The Common Sense of Music

The Common Sense of Music

The Common Sense of Music

The Common Sense of Music

Excerpt

This book is written on the assumption that musically all men are created free, though not necessarily equal. It is addressed to potential listeners rather than potential performers.

If you think you are not a musician or even a music-lover, read it. And if you think you are a musician or a music-lover, or both, read it just the same.

It presupposes no knowledge on your part, and it admits no fundamental ignorance. It does not worry about the hair-splittings of the technical scholars, nor is it concerned with the maudlin exaggerations of the sentimentalists.

It merely tries to approach the subject of music in a common-sense fashion, analyzing the effects of this mysterious art upon the casual listener, the so-called man in the street. It tries to find a reason for some of your reactions to musical performance and composition. It assumes, therefore, a universal instinct for such response, which may also be called, without severely stretching the play on words, a "Common Sense of Music."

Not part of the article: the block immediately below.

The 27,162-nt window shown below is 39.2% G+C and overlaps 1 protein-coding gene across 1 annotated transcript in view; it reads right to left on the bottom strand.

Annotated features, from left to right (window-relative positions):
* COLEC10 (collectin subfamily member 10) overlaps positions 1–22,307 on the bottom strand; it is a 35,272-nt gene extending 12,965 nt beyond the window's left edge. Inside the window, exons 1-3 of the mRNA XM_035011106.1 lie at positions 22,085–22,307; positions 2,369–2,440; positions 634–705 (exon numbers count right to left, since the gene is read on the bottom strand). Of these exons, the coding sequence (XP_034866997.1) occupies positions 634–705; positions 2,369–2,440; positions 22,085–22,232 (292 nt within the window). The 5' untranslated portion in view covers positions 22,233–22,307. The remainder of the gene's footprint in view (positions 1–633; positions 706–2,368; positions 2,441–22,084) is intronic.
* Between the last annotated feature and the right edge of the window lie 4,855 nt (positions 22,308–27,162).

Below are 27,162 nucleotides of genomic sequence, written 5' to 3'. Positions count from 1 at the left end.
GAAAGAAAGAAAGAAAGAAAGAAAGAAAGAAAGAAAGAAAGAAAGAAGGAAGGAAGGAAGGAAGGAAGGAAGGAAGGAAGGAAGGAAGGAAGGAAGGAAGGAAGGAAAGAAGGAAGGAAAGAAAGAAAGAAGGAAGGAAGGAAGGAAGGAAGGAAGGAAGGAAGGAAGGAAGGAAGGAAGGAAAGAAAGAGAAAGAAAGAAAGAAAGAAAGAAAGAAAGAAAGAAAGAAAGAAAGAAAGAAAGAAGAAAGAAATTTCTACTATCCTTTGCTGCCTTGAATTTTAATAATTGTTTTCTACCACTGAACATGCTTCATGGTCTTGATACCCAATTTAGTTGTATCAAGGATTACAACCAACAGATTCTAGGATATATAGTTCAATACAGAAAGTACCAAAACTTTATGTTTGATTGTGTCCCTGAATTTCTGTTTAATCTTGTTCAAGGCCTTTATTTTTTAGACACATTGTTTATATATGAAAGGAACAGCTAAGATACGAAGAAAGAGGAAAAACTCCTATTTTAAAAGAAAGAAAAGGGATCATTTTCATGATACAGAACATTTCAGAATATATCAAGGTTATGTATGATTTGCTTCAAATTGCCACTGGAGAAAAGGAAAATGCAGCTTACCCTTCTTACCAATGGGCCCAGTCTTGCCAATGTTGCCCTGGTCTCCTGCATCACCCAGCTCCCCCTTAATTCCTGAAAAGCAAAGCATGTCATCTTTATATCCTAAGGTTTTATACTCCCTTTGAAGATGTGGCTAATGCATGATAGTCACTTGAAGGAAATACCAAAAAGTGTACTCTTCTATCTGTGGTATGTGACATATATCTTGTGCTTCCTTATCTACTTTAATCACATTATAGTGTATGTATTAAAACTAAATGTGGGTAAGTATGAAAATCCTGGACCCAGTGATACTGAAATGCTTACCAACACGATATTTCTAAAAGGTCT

Least of all does it try to exhaust its subject . . .

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